View Full Version : Anyone know much about Fires?

11-17-2010, 12:14 AM
In my current WIP, my MC owns a bakery and on her day off, there was a fire in the kitchen.

I know next to nothing about fires, so I'm needing some help if possible. The kitchen is in the bakery, so there is (probably) only a small stove top. There are several ovens, as well as a lot of small appliances plugged in.

The building is old (very early 1900's construction) and brick.

Ideally, the fire would be an accident. I'd originally thought electrical (wiring related) but I don't really know enough about any of this to make it realistic.

Any help at all would be appreciated.

11-17-2010, 12:22 AM
A long time ago my school had an electrical fire with a malfunction of the ovens. If she owns a bakery odds are she would have big ovens, not stove-top ovens, right? Those were the oven used in my school.

I don't know much about electrical fires but I do know grease fires are very violent, and in the event of throwing water on it it just gets bigger. They get out of control pretty quickly.

But I'm not an expert so someone else might have a better answer.

11-17-2010, 12:45 AM
If the bakery makes donuts, they'd have friers for them. Fire codes require an Ansel system (Automated CO2 extinguishers built into the hood) over the friers. If the temperature gets above a certain point, the CO2 system goes off and puts the grease fire out.

You could have a faulty wiring problem that would start a fire in another area of the kitchen, start burning the bags of flour, then the walls, etc.

11-17-2010, 12:48 AM
Thanks to both of you!!

I'm still researching, but this has definitely helped me :)

11-17-2010, 02:29 AM
You need to say where this is set, down to the specific city. Fire code matters a lot, and beyond the Ansel system, a bakery in many cities would be required to have a sprinkler system. And a sprinkler system in many places would be tied into an automatic alarm system. And if this is the fire code, it's hard to get a good fire going.

Here's a case where you might want to skip the details and just go with a good electrical fire that totaled the building. The more you go into details, the less credible this will probably become. But if you slide it through as an unimportant point, then most people won't worry about the details.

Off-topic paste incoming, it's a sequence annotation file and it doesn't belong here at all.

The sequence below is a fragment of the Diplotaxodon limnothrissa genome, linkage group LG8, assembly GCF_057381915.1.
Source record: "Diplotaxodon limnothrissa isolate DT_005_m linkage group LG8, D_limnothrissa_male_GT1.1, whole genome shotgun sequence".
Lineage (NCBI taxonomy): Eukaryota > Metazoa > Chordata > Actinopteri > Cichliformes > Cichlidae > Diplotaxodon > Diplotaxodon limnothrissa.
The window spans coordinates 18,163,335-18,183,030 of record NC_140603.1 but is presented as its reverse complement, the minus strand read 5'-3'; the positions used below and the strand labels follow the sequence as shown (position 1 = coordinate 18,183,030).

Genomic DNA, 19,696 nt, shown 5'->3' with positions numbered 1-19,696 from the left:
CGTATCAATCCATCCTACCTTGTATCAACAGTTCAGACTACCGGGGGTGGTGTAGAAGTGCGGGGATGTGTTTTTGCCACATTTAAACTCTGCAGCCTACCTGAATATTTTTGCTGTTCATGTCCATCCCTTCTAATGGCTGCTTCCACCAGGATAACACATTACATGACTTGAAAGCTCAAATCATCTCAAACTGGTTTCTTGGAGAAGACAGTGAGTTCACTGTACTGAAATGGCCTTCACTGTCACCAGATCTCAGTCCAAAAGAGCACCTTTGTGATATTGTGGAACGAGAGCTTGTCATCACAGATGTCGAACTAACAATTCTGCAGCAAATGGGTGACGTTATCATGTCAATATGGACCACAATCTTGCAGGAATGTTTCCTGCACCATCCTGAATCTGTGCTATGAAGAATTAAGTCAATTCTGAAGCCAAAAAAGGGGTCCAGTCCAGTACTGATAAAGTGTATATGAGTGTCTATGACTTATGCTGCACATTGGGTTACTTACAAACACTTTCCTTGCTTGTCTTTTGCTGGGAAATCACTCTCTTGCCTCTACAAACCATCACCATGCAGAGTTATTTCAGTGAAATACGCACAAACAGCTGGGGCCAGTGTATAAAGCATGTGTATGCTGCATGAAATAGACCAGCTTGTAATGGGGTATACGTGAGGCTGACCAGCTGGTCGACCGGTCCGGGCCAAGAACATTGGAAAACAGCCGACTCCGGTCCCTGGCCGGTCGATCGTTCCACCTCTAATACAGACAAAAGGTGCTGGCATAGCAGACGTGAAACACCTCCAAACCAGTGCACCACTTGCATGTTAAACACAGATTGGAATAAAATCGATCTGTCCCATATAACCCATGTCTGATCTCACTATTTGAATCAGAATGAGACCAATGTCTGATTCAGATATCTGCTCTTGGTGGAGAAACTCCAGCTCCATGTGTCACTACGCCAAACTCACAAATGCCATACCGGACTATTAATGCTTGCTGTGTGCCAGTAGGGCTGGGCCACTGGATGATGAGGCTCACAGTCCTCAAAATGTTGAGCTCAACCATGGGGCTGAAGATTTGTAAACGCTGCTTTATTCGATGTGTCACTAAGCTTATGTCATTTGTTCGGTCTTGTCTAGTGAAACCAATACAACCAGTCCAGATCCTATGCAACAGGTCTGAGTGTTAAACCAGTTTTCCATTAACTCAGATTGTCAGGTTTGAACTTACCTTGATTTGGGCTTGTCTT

Or give us an idea about what the plot needs, and I can probably figure out a scenario. I was a captain on a volunteer fire department for many years.

Best of luck,

Jim Clark-Dawe

11-17-2010, 03:12 AM
Hi jax,

I'm not too sure about the mechanics, but flour can be rather explosive under certain conditions. RJK and JCD can probably explain it better than I. So I won't even attempt it.

I'm actually doing a Health and Safety exam tomorrow and I've learned that fire is caused by material, stuff that burns, ignition, thing that starts the fire, and oxygen, which keeps the home flames burning. So satisfy those three conditions and you'll get something. Incidentally, for fat fires, CO2 only puts out secondary fires directly, and extinguises the fat flame through lack of oxygen. Which could be a nice grey area to keep things burning.

If you want to use an electrical fault for ignition there are a few things that would work: loose connections, bad cable insulation, all the way up to exploding fuses. Some of these are caused by time, bad workmanship, or rodents eating the cable.

Hope this helps,


11-17-2010, 03:18 AM
Jim - Thanks so much! I was hoping for exactly your response...

Maybe I'll change the fire to a flood. *lol* Maybe that'll make it more plausible. A Burst pipe or something...

Whacko -- That was a huge help if I do go with the fire stance!

11-17-2010, 03:55 AM
Yeah a flood is probably easier to write in. Good luck!

Elias Graves
11-18-2010, 03:40 AM
Electrical fires are common in old buildings, particularly if you run heavy 220 volt ovens all day. Those can start in the walls and travel a long way undetected and can cause a lot of damage. Hard to put out, too.


11-19-2010, 06:50 AM
If the fire gets to flour, you could be in for trouble. When disturbed, flour hangs in the air in clouds, and in this state, it's kind of... explosive. Basically, the way that it hangs in the air means that each and every particle of flour has access to a lot of oxygen and so can burn well. Each burning particle of flour warms the air around it, causing a slight expansion of this air. It will also ignite neighbouring particles, which will then do the same. If there's enough flour, then add all these expansions together in a fraction of a second, and you have quite a blast. A basic thermobaric explosion, or fuel-air bomb in layman's terms.